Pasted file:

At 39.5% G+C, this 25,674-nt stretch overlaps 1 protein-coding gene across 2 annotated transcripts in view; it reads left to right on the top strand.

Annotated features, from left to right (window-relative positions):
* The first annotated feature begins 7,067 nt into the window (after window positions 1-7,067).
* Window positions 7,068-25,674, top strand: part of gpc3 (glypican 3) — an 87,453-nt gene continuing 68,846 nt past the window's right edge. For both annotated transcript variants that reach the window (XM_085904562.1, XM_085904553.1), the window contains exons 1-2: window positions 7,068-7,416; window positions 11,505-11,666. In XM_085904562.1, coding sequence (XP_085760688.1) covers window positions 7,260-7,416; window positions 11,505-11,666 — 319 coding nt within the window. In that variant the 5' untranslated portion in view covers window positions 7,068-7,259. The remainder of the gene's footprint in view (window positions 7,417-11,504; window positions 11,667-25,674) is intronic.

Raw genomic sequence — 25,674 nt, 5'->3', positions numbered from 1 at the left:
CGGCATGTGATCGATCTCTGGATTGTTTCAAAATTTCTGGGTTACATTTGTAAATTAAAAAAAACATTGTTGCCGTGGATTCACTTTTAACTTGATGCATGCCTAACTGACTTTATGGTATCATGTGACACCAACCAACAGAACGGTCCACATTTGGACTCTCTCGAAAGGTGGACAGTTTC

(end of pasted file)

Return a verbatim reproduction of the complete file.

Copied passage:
At 39.5% G+C, this 25,674-nt stretch overlaps 1 protein-coding gene across 2 annotated transcripts in view; it reads left to right on the top strand.

Annotated features, from left to right (window-relative positions):
* The first annotated feature begins 7,067 nt into the window (after window positions 1-7,067).
* Window positions 7,068-25,674, top strand: part of gpc3 (glypican 3) — an 87,453-nt gene continuing 68,846 nt past the window's right edge. For both annotated transcript variants that reach the window (XM_085904562.1, XM_085904553.1), the window contains exons 1-2: window positions 7,068-7,416; window positions 11,505-11,666. In XM_085904562.1, coding sequence (XP_085760688.1) covers window positions 7,260-7,416; window positions 11,505-11,666 — 319 coding nt within the window. In that variant the 5' untranslated portion in view covers window positions 7,068-7,259. The remainder of the gene's footprint in view (window positions 7,417-11,504; window positions 11,667-25,674) is intronic.

Raw genomic sequence — 25,674 nt, 5'->3', positions numbered from 1 at the left:
CGGCATGTGATCGATCTCTGGATTGTTTCAAAATTTCTGGGTTACATTTGTAAATTAAAAAAAACATTGTTGCCGTGGATTCACTTTTAACTTGATGCATGCCTAACTGACTTTATGGTATCATGTGACACCAACCAACAGAACGGTCCACATTTGGACTCTCTCGAAAGGTGGACAGTTTC